Market potential: How Dal students helped Halifax's Seaport Farmers' Market better manage clients

- August 6, 2014

The team of Dal MBA students who worked on the Seaport Farmers' Market project. (Nick Pearce photo)
The team of Dal MBA students who worked on the Seaport Farmers' Market project. (Nick Pearce photo)

Anyone who’s been to the Halifax Seaport Farmers’ Market knows it’s a bustling place. The Market has over 260 vendors, and thousands of customers.

It’s also the perfect place for a group of MBA students to try out some of their new skills.

As part of their program, students in their second year of the Corporate Residency MBA Program at Dal take on real-life assignments in the community. These “Make a Difference” – or “MAD” – projects are “designed to provide an applied and integrated learning experience,” explains Jenny Baechler, associate director of the Corporate Residency MBA Program and one of four faculty members from the Rowe School of Business involved with the MAD projects.

“They’re applying theories and skills in strategy formation and implementation along with competencies in other areas of business such as marketing, finance, operations, and organizational behaviour for a live partner in the community.”

Helping develop stronger relationships

Kaleigh Brinkhurst, from the Eastern Shore, and Morley Pendergast, from Cape Breton, worked on a MAD team with four other students this year. They created a client management system, or CRM, to help the Seaport Market develop and strengthen relationships with farmers and fishermen in Nova Scotia.

For Julie Chaisson, executive director of the market, the timing was perfect. “Public consultations told us that our customers wanted more farmers and fishermen in the market — it was our most pressing need.”

The student team developed a strategy and created a list of potential vendors. The province was divided into three territories: Truro and Tatamagouche region, Annapolis Valley, and Eastern and South Shores. “We’d reach out, record our conversations and outcomes, and then Morley developed the CRM to keep track of everything,” explains Kaleigh.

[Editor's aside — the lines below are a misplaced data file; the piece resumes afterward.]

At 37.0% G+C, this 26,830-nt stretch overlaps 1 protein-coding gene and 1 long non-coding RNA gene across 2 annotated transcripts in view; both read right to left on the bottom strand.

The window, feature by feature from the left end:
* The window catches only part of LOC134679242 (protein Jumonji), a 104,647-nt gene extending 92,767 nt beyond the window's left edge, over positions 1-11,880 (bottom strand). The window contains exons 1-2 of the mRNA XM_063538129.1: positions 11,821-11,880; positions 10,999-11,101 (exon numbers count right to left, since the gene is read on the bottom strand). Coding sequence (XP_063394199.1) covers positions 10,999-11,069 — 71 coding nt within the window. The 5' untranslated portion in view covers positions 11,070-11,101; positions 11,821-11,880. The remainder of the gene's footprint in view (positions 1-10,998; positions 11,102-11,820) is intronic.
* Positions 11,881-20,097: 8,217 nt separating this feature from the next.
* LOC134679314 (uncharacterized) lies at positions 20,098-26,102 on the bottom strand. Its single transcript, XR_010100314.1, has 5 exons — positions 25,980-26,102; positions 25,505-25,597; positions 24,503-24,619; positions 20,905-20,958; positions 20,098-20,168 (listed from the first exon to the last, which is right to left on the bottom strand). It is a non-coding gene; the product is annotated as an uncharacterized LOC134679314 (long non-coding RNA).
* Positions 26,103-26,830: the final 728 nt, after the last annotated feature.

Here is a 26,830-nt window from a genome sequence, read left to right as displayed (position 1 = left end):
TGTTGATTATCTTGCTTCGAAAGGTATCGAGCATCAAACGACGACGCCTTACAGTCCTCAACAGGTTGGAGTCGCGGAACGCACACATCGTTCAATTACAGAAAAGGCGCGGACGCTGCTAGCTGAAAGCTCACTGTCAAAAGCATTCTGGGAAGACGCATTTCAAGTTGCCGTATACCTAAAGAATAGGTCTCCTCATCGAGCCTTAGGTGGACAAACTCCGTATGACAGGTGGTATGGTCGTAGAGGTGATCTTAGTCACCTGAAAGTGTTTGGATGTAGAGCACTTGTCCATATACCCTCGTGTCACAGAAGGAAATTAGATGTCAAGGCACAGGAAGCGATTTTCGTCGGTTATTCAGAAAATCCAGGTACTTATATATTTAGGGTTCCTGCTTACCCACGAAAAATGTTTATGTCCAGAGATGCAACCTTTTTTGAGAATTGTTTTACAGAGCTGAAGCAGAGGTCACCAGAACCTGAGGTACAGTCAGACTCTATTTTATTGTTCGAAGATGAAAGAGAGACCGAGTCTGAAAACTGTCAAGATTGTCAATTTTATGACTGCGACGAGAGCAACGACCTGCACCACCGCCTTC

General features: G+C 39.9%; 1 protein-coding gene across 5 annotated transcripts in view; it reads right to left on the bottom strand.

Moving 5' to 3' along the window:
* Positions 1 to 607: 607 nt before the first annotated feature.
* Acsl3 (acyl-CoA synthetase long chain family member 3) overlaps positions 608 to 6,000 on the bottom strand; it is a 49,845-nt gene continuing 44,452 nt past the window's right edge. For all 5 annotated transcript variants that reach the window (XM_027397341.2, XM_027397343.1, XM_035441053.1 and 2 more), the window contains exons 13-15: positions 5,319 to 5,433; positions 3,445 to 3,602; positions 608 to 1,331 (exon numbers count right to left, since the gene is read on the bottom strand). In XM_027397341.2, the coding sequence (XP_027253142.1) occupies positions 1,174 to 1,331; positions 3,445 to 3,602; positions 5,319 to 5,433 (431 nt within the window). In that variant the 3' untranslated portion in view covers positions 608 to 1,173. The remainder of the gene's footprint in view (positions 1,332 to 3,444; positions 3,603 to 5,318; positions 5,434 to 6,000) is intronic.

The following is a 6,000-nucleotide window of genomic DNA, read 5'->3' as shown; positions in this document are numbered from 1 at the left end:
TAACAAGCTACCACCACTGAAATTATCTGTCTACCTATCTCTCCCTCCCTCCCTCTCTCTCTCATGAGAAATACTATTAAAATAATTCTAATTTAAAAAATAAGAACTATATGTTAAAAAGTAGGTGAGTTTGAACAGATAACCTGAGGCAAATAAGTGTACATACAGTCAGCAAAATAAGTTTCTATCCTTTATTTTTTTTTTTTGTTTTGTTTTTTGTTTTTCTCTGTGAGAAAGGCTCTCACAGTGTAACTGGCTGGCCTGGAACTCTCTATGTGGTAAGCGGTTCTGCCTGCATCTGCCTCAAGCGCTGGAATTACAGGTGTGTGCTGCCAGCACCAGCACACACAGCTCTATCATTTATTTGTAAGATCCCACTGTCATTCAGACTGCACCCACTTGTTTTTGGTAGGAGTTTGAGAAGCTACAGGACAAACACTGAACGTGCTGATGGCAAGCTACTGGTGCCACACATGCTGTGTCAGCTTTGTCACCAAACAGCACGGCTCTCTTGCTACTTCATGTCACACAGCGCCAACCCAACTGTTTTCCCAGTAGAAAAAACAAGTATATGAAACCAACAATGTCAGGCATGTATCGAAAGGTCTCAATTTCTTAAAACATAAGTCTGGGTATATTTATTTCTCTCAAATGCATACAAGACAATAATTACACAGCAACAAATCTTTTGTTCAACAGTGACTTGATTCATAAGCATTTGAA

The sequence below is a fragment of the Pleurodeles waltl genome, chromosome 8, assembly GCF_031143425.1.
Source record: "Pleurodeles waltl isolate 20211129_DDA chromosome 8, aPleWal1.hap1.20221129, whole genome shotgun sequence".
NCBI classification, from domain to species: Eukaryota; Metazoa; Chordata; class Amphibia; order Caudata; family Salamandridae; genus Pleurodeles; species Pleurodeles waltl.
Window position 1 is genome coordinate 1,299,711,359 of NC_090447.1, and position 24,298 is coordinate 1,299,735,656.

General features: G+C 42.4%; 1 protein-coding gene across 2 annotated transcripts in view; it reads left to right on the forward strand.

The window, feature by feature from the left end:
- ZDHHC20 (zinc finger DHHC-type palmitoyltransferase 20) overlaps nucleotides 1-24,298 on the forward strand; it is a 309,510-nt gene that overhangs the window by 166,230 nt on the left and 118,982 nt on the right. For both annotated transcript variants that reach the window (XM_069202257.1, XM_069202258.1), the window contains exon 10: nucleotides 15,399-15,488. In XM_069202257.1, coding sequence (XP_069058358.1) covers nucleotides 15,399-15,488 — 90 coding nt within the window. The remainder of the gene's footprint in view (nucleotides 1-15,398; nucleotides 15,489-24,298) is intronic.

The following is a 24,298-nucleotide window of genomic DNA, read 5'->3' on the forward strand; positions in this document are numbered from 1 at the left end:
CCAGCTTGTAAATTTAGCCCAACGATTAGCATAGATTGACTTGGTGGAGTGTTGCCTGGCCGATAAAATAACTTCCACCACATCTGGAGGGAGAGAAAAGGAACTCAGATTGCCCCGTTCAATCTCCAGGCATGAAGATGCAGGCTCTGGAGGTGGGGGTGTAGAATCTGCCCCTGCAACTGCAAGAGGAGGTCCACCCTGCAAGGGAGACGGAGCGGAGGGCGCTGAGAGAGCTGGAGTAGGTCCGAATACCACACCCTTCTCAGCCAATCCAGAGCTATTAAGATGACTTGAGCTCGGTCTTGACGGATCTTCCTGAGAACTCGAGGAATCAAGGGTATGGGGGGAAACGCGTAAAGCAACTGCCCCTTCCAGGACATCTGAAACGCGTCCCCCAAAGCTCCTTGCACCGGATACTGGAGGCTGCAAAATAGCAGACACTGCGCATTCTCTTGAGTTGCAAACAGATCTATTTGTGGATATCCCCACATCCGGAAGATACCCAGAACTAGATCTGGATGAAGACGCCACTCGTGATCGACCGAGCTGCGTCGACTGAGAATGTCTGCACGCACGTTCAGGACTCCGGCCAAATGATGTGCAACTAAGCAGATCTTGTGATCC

“The ultimate goal is to give the Seaport Market a package of contact information to establish the connections they could make,” adds Morley. “I created a database they could easily work with.” At the end of the project, the database was handed over to Seaport Market staff along with a customized training video.

“The students approached us and were enthusiastic, asked great questions, and it was a very, very positive experience,” says Julie. “They went out to different farmers and fishermen and gave accurate and up-to-date information about the market. They sourced the contacts, made the calls and wrote the emails. It generated a lot of phone calls to me. Ten new farms contacted us and wanted to be part of the market!”

The result? Everyone wins – students, faculty, the Halifax Seaport Farmers’ Market, and its vendors.

A rewarding experience

Kaleigh is now working in commercial agriculture with Scotiabank in Calgary, and says the experience of building relationships with farmers really helped her understand their needs. Morley now works in marketing at Acadian Seaplants, an international position involved with all divisions of the company. Both graduated in the spring, and both are eager to point out that it took the whole team of six students to make the project happen.

Jenny Baechler emphasizes that a broad range of faculty members are involved in making MAD projects happen, and that it’s an important exercise in planning and teaching.

The realness of the project is what really hits home for everyone involved. “The best part of the experience for me came afterwards, hearing about the Seaport gaining new vendors from our work,” says Morley. “It was something we did – a real project, not just another paper.”

It’s the distinction between learning theory in the classroom and applying it to real-world problems, according to Jenny. “They made a difference and made something happen for an organization that does important work.”

The Seaport Market’s Julie Chaisson says it best: “We love them! I can’t say enough good things about them. We’re thrilled!” she laughs. “Any time we can work with students, and provide teaching and learning opportunities, it’s a great experience.”

Interested in working with Rowe School of Business students on class-based consulting projects? Learn more about this open opportunity for Nova Scotia organizations.


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